Dragonwell, or Longjing, green tea, is said to be the most popular tea in China. And for good reason. It has a delicious aroma, mellow grassy flavor, and a slightly sweet aftertaste. If you’re new to green tea, she’s a great one to start with.
The Story Behind Dragonwell
With dragons holding a place of honor in Chinese culture, you can be sure a tea named after them holds a place of equal honor. In the village of Longjing during the Qing dynasty (1636 – 1912) there were three wells. The tale was told that if you peered into the wells you could see dragons circling in the water, with a dragon even living in one of the wells. More realistically, but no less beautifully, the water from these wells had a different density so that when it was swirled in a cup it looked like there were dragons swimming in the water.
The tea is named after the village according to this lovely story:
Still to this day, Dragonwell plays a part in modern love stories. In Hangzhou, China, where the village of Longjing is located, a bride brews a cup of this tea for her new in-laws during their day-long marriage ceremony. This part of the ceremony indicates that the marriage had deep roots and will be healthy, just like the roots of the tea plant.
Because it is such a well-known tea, there are different grades. You can tell a high quality Dragonwell tea by long leaves that are pretty uniform with a tight, flat shape and light green color. A darker green color of the tea leaves indicates there is more chlorophyll present, which increases the grassy taste of a tea. In a good quality Dragonwell, the leaves will stand up in the water while brewing.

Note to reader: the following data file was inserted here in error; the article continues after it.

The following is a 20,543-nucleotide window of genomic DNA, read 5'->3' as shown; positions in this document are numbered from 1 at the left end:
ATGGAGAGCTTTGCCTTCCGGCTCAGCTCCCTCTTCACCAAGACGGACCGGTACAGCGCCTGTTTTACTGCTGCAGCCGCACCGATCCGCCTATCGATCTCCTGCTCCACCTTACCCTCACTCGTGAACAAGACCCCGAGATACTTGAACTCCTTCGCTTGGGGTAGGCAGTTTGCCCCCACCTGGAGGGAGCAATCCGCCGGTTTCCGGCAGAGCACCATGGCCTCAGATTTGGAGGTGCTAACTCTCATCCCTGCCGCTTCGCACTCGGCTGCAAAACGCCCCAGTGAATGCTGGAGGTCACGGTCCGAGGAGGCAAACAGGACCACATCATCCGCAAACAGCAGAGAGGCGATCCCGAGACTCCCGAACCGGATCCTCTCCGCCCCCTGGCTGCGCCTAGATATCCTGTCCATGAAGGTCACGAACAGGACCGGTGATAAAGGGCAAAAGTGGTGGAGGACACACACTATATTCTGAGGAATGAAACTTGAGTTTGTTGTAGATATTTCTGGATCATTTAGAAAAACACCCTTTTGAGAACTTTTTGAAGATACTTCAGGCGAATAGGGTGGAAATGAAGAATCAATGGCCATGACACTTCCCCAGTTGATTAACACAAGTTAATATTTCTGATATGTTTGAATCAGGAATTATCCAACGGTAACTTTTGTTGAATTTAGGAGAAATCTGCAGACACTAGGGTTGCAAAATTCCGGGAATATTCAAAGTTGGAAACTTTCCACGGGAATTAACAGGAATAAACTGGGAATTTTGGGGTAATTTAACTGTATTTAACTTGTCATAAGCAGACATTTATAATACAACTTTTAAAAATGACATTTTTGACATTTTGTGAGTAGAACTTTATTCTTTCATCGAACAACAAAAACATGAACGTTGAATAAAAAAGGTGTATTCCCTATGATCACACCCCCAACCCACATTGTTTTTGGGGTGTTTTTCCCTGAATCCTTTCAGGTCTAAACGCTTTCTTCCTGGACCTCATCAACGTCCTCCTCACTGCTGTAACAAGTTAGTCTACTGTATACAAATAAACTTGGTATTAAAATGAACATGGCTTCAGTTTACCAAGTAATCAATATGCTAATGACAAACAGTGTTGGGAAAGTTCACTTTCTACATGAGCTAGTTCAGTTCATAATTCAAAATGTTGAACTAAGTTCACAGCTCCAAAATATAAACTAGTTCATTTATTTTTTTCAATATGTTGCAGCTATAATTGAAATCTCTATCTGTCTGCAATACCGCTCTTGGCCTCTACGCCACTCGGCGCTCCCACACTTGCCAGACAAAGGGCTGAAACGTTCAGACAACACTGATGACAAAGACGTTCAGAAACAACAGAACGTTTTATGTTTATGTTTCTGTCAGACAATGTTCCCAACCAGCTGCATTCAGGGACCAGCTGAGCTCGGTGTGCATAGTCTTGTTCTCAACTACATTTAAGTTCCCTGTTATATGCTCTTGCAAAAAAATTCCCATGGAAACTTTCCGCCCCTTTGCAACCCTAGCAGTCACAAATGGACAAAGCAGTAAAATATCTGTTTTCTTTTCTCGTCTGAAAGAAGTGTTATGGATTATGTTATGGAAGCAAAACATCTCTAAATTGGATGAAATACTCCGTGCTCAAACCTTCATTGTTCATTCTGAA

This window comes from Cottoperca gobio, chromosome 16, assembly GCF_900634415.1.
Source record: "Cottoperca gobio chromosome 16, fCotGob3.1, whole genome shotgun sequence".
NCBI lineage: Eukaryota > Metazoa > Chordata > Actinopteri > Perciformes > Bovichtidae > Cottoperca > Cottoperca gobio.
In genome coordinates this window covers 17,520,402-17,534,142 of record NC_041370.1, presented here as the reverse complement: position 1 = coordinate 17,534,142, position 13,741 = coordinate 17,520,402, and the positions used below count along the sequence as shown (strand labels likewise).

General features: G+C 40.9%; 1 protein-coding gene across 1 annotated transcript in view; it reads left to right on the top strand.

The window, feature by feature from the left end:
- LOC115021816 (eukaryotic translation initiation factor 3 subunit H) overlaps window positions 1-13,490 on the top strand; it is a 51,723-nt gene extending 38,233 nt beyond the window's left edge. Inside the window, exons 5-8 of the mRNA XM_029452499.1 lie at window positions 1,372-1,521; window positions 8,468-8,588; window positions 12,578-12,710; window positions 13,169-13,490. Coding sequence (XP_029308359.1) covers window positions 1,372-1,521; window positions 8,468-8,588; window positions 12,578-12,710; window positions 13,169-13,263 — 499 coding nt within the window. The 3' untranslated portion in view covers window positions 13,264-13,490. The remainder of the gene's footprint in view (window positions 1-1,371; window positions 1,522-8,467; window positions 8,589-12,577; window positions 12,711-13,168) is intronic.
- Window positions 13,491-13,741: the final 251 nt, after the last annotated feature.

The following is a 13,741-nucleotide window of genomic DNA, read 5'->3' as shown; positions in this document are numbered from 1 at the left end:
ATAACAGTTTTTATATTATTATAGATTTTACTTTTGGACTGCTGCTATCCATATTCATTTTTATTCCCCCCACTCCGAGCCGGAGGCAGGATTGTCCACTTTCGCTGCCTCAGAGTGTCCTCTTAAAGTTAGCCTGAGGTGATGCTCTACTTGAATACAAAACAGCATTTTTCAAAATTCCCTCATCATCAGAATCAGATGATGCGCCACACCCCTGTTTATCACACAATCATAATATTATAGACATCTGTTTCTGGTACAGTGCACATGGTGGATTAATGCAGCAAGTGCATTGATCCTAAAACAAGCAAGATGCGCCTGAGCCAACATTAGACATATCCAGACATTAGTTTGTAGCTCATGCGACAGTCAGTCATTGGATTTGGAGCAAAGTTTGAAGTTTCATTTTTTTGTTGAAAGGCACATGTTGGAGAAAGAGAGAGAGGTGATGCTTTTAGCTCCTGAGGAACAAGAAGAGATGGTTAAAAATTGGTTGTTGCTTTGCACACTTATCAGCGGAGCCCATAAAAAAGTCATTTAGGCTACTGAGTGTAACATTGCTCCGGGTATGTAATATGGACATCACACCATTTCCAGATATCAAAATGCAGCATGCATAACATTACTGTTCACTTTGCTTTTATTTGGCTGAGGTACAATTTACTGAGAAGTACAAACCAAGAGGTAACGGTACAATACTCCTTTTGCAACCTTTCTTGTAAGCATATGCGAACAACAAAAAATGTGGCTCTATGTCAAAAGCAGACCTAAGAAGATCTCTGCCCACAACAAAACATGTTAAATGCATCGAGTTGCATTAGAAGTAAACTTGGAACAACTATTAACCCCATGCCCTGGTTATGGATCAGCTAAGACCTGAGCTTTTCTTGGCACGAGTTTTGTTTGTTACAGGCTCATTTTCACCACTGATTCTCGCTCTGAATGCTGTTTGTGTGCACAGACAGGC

Brewing Dragonwell Green Tea
As with all teas, your taste is your best indicator. If you like it, that’s all that matters. But if you want to start with some guidelines:
- start with cooler water, no more than 176° F
- use about 1 tsp. of tea leaves per 8 oz. of water
- let the tea leaves swim in the water for 2 – 4 minutes
- steep the leaves loose in the water, filtering them out as you pour the tea into your cup
You can really see the beauty of the leaves as they steep if you use a glass teapot. Dragonwell is also a great candidate for Yixing clay teapots. The oils from the leaves will start infusing the unglazed clay so that over time you will be able to brew tea without any new leaves. The only hard and fast rule with Yixing teapots is that you must use the same tea, and only that one tea, in the teapot. Otherwise you’ll get muddled flavors.
With such a long and storied history, you have to try Dragonwell at least once.